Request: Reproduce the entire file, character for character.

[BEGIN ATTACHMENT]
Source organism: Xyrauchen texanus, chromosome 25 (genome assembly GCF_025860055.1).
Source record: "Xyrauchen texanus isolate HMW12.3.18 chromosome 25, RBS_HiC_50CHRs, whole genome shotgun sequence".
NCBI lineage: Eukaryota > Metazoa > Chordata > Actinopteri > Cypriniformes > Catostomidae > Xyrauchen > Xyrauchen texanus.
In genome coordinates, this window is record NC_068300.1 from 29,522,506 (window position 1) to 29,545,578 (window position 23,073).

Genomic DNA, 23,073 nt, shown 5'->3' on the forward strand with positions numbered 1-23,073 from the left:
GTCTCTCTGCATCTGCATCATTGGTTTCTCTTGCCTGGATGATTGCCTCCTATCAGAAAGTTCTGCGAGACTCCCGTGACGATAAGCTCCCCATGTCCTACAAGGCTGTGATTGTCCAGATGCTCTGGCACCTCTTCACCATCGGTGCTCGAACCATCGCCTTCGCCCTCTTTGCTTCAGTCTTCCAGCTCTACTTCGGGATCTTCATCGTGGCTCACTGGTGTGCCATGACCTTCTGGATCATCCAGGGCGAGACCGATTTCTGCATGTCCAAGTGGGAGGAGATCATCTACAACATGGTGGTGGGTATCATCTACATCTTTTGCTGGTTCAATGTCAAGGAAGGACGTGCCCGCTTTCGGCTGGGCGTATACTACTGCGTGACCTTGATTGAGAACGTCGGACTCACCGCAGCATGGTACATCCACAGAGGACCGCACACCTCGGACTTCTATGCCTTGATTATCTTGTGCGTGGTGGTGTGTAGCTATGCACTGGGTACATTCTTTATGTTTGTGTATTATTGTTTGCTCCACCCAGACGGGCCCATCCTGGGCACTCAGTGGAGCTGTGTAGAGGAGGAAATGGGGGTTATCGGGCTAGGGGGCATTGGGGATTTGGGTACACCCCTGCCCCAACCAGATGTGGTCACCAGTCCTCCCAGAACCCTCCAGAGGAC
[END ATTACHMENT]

Source organism: Xyrauchen texanus, chromosome 25 (genome assembly GCF_025860055.1).
Source record: "Xyrauchen texanus isolate HMW12.3.18 chromosome 25, RBS_HiC_50CHRs, whole genome shotgun sequence".
NCBI lineage: Eukaryota > Metazoa > Chordata > Actinopteri > Cypriniformes > Catostomidae > Xyrauchen > Xyrauchen texanus.
In genome coordinates, this window is record NC_068300.1 from 29,522,506 (window position 1) to 29,545,578 (window position 23,073).

Genomic DNA, 23,073 nt, shown 5'->3' on the forward strand with positions numbered 1-23,073 from the left:
GTCTCTCTGCATCTGCATCATTGGTTTCTCTTGCCTGGATGATTGCCTCCTATCAGAAAGTTCTGCGAGACTCCCGTGACGATAAGCTCCCCATGTCCTACAAGGCTGTGATTGTCCAGATGCTCTGGCACCTCTTCACCATCGGTGCTCGAACCATCGCCTTCGCCCTCTTTGCTTCAGTCTTCCAGCTCTACTTCGGGATCTTCATCGTGGCTCACTGGTGTGCCATGACCTTCTGGATCATCCAGGGCGAGACCGATTTCTGCATGTCCAAGTGGGAGGAGATCATCTACAACATGGTGGTGGGTATCATCTACATCTTTTGCTGGTTCAATGTCAAGGAAGGACGTGCCCGCTTTCGGCTGGGCGTATACTACTGCGTGACCTTGATTGAGAACGTCGGACTCACCGCAGCATGGTACATCCACAGAGGACCGCACACCTCGGACTTCTATGCCTTGATTATCTTGTGCGTGGTGGTGTGTAGCTATGCACTGGGTACATTCTTTATGTTTGTGTATTATTGTTTGCTCCACCCAGACGGGCCCATCCTGGGCACTCAGTGGAGCTGTGTAGAGGAGGAAATGGGGGTTATCGGGCTAGGGGGCATTGGGGATTTGGGTACACCCCTGCCCCAACCAGATGTGGTCACCAGTCCTCCCAGAACCCTCCAGAGGAC